Flight chaos scuttles travel plans for Canadians

Air Canada cancelled its European flights Sunday as Canadians travellers stranded by the fallout of a volcanic eruption in Iceland resigned themselves to what will likely be several more days of waiting.

Air Canada cancelled its European flights Sunday as Canadians travellers stranded by the fallout of a volcanic eruption in Iceland resigned themselves to what will likely be several more days of waiting.

As ash from the volcano spread across Europe, Air Canada cancelled flights to and from London, Paris, Frankfurt, Munich, Zurich, Geneva, Rome and Tel Aviv.

“Air Canada is closely monitoring the situation and is doing everything possible to accommodate affected customers to get them on their way safely, and as quickly as possible,” the carrier said.

“It is expected that it may take several days for travel to resume.”

By mid-afternoon Sunday, the European Union said air traffic could return to 50 per cent of its normal level on Monday, but only if forecasts confirmed that skies over half the continent were clearing of volcanic ash.

That would still leave airlines with a massive travel backlog that would take time to clear.

Chandra Ewing, a Canadian unable to fly home from Frankfurt, said Sunday she counts herself lucky because she was able to take a train south to Diessen to go stay with a friend.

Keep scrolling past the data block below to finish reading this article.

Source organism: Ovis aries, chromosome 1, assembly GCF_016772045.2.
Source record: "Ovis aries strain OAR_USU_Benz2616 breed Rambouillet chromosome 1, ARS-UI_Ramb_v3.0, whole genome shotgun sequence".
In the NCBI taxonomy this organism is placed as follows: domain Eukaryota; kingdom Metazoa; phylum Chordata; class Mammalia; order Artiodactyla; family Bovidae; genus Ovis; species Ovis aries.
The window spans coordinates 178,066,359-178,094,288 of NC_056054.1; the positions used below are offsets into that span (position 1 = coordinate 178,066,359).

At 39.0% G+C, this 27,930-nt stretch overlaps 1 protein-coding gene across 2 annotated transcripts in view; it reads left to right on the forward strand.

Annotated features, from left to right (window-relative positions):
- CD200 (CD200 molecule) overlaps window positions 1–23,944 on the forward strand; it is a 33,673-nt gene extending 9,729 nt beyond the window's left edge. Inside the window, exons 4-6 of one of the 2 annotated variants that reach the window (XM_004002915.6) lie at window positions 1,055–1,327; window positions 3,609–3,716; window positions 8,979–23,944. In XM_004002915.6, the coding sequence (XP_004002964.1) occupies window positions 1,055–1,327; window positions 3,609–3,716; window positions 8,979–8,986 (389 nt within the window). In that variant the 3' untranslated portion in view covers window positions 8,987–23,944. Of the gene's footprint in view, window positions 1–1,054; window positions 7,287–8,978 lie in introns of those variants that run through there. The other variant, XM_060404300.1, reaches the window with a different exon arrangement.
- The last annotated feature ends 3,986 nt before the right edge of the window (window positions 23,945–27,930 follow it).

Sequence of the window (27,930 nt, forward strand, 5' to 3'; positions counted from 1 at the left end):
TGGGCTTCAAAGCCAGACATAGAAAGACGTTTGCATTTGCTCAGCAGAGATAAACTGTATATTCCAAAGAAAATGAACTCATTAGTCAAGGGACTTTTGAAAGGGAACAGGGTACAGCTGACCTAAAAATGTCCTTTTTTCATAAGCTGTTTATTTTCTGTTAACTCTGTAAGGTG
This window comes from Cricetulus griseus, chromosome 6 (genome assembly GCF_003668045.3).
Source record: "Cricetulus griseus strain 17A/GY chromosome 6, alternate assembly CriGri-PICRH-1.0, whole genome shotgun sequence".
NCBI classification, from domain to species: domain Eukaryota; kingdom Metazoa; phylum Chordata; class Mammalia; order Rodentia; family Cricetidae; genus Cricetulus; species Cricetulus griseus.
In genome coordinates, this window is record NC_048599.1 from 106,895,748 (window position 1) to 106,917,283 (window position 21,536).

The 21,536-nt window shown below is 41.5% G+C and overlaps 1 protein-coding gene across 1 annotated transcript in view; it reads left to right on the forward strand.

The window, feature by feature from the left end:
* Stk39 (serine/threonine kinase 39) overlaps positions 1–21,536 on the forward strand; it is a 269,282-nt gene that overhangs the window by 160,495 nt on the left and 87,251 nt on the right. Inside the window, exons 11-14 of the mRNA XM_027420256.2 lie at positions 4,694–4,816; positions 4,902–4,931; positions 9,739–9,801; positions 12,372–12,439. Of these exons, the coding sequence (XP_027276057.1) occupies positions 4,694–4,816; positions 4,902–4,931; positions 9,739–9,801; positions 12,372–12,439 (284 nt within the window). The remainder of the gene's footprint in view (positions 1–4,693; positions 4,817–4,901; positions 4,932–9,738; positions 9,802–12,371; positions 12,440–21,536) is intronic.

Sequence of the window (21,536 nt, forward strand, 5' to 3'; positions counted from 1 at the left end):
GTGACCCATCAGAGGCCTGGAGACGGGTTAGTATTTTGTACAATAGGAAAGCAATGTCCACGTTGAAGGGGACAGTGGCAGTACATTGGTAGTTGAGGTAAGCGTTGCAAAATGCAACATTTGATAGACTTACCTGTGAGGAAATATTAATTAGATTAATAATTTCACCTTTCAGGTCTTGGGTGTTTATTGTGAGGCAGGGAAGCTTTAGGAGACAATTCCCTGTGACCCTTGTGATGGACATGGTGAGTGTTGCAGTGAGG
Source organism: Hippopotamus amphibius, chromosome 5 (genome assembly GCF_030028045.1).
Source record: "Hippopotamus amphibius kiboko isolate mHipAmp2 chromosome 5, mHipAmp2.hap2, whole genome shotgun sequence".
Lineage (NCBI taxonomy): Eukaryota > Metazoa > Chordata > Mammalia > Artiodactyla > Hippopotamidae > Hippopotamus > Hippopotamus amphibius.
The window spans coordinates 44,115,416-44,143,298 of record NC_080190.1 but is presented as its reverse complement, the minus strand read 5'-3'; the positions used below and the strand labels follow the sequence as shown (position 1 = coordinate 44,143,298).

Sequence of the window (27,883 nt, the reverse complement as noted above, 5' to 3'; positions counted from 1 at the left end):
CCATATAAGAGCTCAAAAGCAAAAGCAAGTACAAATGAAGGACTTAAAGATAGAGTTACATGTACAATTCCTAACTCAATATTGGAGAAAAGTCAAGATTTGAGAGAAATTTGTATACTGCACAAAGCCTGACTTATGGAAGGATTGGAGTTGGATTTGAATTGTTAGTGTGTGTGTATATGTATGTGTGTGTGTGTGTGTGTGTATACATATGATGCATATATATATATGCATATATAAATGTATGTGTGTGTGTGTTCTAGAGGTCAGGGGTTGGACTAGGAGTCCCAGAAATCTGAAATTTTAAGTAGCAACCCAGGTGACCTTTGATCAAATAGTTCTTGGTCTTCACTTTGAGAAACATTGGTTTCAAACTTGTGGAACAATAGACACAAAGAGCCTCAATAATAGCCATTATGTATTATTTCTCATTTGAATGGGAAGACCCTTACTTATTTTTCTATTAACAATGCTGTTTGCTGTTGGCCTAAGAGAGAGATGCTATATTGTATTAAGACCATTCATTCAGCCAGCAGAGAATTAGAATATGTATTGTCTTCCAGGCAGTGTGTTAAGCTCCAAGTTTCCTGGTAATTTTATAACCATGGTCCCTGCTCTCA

“Everyone seems pretty hopeless,” Ewing said of people at the airport.

“People are out of money, people are stranded.”

One Toronto couple, Melanie and Roger Dulos, had planned to attend a wedding of a close friend in London on Saturday, but like scores of other guests, simply couldn’t get there.

“Only approximately 40 out of 110 guests were able to attend,” Dulos said Sunday from Nice, France.

“The groom’s parents also missed the wedding because they were stranded in Norway.”

The couple was supposed to fly home from London Sunday but that wasn’t happening.

Dulos, 33, said she had been unable to reach British Airways to arrange her return flight, but her travel agent said the earliest she could likely leave is Saturday.

“We have been very fortunate in that we are in a beautiful city, with warm weather and have been able to extend the stay at the apartment we rented for no additional cost as of yet,” Dulos said.

“We have decided to make the best of it, enjoy Nice, practice our French and visit a few extra museums and nearby cities we were unable to get to last week.”

Some travellers, like a trio of businessmen from Peterborough, Ont., managed to get home from India by flying east instead of west.

They flew to Bangkok and Tokyo, before heading to Toronto, where they arrived Saturday afternoon.

“We basically went the other way around the world,” said Gord Buchholz of Quickmill.

Andrea Gillis, 24, also from Toronto, and a friend were stranded in Dublin Sunday, instead of catching a flight from London back home.

“As of now we can’t fly out until Friday from Dublin,” Gillis said.

“We have a place to stay while we’re here, so we’ve been making the most of our ’extended vacation,’ but I feel like if this is still going on by the end of the week, the novelty could wear off.”